Utility privatization benefits, substantial for utilities

Posted in: Infrastructure, Military, Water

As a municipality or privately-held utility, you should consider the benefits of adopting a public-private arrangement with a local military base to “share” your utility infrastructure. If you agree, I have suggestions on how to help you make that happen.

The military point of view

Utilities privatization is a U.S. government investment strategy to capitalize military bases’ utility infrastructure and bring the utility systems up to current industry standards. It offers military installations a long-term solution for sustaining important infrastructure systems and the services they provide to base personnel and operations.

What’s the current picture?

  • The Defense Logistics Agency has privatized more than 600 utilities’ systems for Army and Air Force, and has 600 more to go. The Navy has privatized several and is looking to re-engage in the process.
  • The contracts are substantial. They typically span 50 years where the municipality or privately-held utility owns and operates the utility.
  • Systems include water, wastewater, gas and electric. The systems are located all around the US. New to this target group are thermal and power systems.

The Army and Air Force’s mission does not include owning and maintaining utility systems. Privatizing removes this burden, allowing these critical infrastructure facilities to be maintained at higher standards by a local community or private utility.

Value for municipality

The value of this partnership if you are a municipality or privately-held utility can be substantial. For example, it will:

  • Add revenue from a stable ratepayer.
  • Distribute fixed costs across broader rate base.
  • Provide economic opportunity to recapitalize systems.
  • Reduce installations utility costs over the long-term.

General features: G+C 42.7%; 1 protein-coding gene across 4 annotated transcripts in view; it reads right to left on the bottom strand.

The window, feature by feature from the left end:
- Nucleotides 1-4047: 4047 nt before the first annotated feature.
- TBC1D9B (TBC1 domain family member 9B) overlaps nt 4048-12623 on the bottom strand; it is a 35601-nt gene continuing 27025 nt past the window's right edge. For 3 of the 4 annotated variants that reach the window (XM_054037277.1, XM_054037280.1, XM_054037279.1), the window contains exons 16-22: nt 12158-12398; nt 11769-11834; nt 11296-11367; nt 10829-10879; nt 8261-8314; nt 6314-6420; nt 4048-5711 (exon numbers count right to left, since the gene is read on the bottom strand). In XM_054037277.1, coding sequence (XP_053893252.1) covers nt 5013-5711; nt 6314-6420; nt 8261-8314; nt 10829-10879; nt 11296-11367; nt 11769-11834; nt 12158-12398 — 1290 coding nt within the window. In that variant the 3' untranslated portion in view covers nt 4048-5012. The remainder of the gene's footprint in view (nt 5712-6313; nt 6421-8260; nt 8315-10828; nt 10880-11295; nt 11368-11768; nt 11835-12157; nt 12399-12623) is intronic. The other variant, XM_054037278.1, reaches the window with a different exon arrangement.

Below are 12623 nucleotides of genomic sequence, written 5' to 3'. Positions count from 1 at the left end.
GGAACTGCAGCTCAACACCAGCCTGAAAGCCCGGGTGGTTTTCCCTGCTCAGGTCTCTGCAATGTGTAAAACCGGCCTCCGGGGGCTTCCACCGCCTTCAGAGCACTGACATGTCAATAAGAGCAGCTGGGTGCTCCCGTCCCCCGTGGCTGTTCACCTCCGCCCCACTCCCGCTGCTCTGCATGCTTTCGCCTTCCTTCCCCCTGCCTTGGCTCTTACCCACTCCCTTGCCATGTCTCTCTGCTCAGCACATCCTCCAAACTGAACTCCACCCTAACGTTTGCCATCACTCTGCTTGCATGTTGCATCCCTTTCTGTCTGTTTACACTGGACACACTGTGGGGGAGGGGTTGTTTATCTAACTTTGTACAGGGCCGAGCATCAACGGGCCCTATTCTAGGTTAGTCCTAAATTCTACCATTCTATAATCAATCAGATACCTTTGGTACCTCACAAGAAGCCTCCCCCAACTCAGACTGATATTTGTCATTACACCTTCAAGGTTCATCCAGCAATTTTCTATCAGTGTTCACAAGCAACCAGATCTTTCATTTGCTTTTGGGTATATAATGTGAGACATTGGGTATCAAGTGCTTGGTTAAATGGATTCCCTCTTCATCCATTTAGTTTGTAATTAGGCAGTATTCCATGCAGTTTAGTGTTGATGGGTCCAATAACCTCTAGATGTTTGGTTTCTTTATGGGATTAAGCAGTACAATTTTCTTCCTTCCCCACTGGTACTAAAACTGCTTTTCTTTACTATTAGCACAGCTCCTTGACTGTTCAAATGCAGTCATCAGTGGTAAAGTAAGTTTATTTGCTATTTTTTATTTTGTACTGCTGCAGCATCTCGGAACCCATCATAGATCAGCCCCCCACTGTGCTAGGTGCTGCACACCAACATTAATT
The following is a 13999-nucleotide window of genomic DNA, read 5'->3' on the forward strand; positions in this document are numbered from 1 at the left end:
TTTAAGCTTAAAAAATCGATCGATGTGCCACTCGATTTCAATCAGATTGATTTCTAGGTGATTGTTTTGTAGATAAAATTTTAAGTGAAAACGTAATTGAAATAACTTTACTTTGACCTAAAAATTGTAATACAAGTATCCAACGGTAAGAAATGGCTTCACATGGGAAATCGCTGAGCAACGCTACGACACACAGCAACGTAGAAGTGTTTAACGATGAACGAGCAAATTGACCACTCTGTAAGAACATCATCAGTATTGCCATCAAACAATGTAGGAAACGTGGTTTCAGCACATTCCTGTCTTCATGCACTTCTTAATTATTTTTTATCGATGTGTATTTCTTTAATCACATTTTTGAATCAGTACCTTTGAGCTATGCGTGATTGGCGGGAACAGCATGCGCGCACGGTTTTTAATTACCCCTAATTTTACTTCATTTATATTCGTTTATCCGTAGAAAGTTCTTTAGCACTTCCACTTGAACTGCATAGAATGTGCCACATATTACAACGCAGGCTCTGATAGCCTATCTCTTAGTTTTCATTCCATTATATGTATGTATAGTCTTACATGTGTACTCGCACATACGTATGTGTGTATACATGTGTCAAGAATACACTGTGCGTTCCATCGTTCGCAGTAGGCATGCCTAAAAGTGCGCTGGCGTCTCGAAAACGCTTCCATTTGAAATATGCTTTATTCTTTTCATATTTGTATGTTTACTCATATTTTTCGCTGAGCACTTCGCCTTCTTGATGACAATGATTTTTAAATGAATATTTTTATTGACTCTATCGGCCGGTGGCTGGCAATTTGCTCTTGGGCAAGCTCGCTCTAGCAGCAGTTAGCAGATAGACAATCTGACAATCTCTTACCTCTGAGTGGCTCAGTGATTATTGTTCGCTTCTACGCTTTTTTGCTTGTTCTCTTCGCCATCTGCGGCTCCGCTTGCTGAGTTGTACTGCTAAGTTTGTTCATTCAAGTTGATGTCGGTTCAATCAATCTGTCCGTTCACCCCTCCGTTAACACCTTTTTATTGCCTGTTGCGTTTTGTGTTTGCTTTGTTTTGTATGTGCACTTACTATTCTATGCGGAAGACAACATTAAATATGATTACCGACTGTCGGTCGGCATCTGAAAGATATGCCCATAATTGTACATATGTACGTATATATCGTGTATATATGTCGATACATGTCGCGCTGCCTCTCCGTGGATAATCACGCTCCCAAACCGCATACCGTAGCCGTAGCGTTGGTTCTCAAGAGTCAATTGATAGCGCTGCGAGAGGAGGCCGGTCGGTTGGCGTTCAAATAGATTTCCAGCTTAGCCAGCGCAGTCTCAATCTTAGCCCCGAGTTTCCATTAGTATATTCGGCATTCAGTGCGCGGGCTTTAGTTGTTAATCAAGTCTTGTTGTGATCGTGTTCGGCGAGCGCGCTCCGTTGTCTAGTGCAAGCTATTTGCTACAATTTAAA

• Benefit the local economy by helping local government resist potential base closures.

Bottom line is that your existing ratepayers have a very good chance of benefiting.

Where do I begin?

To best prepare yourself to understand and evaluate these complex contracts, the first step is to find a consultant who is familiar with the process. You need a partner who has proven success winning these type of contracts.

The second step is to register on FedBizOps to be alerted when a privatization opportunity becomes available. Be on the lookout for “sources sought” notifications, which is the government’s means of gauging the interest of potential proposers. This same system is used to issue pre-solicitation notices, which update interested proposers on the status of pending requests for proposals.

The final step is to monitor DLA’s RFP release schedule. The release schedule hasn’t been updated for some time, but it could be at any moment as they reprioritize and run facilities through their assessment process.

Once you identify opportunities that might fit your utility’s portfolio, perform an initial evaluation of it. This should be completed well before the RFP is released. Quantify the financial opportunity, along with your utility’s strengths, weaknesses, opportunities and threats. If you don’t have the resources to complete this research, bringing your consultant on board at this stage will better prepare you for when the RFP is released.

Shannon Saramaa, PE

About the Author

Shannon Saramaa, P.E., is a member of Mead & Hunt’s water and wastewater team. A true entrepreneur with innovation in her heart, Shannon founded a municipal water and wastewater consulting firm that continues to serve numerous Colorado utility districts, cities, institutions and other water and wastewater providers. Shannon now goes forward in the same spirit as a member of Mead & Hunt.

Read more posts by Shannon Saramaa, PE

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